Chapter

Hume on the Existence of Bodies

Jonathan Bennett

in Learning from Six Philosophers Volume 2

Published in print February 2001 | ISBN: 9780198250920
Published online November 2003 | e-ISBN: 9780191597060 | DOI: http://dx.doi.org/10.1093/0198250924.003.0017

Series: Learning from Six Philosophers (2 Volumes)

 Hume on the Existence of Bodies

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Hume's great section on why we believe in the existence of bodies outside ourselves is a masterpiece of controlled complexity; and this chapter analyses it. Starting with the same foundationalism as Berkeley and Locke, Hume thinks he must choose between the two: either our impressions are the only things we perceive, or we conjecture the existence of other things through an inductive inference across the veil of perception. Neither option is satisfactory, he concludes, but he can see no third way. En route to this conclusion he discovers something much better, and gives a curiously weak reason for rejecting it. The section involves a treatment of identity, which is deeply flawed but also brilliantly impressive.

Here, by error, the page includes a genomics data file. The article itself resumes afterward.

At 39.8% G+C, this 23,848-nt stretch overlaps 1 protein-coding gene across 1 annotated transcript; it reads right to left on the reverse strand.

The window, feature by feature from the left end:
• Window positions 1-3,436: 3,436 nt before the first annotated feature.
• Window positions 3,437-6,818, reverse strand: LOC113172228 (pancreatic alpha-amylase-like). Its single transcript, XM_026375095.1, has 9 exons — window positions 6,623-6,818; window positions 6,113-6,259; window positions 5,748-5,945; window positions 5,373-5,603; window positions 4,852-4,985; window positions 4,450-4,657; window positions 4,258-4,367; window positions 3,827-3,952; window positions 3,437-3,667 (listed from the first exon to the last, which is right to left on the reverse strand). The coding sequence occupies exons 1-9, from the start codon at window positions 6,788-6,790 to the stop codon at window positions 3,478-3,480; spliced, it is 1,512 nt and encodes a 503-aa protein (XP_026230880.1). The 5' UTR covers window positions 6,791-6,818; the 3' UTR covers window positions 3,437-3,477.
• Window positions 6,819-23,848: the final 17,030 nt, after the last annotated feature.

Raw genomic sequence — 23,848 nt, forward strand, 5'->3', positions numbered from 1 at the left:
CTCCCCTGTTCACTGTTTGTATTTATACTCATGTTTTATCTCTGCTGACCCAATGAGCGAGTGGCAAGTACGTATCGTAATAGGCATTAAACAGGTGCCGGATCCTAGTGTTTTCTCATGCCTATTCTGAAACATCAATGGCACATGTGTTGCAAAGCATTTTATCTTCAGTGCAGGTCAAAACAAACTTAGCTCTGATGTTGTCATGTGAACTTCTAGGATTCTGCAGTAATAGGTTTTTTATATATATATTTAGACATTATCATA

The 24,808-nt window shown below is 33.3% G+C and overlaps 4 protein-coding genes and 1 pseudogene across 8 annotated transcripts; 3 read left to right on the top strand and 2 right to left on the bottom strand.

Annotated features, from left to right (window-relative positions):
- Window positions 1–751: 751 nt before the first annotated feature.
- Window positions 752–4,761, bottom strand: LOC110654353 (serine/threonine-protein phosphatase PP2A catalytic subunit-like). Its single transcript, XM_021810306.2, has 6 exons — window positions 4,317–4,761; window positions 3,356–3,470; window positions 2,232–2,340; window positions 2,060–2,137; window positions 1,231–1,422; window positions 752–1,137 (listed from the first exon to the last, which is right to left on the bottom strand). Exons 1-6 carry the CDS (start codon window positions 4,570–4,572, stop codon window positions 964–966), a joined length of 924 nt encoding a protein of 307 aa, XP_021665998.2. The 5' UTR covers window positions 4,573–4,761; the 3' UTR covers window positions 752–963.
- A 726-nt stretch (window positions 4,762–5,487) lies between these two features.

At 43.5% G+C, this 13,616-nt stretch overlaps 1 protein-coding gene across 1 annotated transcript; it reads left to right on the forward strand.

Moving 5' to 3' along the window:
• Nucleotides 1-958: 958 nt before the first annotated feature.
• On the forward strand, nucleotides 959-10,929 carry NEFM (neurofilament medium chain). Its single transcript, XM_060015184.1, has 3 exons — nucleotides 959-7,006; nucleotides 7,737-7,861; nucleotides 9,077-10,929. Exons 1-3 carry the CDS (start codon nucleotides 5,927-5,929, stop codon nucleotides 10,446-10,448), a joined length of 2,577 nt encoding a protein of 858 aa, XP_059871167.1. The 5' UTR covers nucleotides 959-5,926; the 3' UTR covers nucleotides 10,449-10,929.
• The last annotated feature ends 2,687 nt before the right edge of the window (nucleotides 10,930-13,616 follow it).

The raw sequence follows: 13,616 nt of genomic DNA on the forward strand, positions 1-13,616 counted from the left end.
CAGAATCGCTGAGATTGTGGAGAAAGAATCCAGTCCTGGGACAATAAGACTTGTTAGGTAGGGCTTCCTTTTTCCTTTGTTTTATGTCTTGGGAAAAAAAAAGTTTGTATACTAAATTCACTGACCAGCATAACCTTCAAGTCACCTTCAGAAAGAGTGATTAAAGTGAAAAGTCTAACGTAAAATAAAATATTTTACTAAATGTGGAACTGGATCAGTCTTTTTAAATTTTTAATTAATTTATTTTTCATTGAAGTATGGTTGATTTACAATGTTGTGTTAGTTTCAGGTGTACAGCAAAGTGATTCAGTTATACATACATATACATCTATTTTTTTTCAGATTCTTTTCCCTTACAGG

Keywords: Berkeley; body; Hume; identity; Locke

Chapter.  12253 words. 

Subjects: History of Western Philosophy

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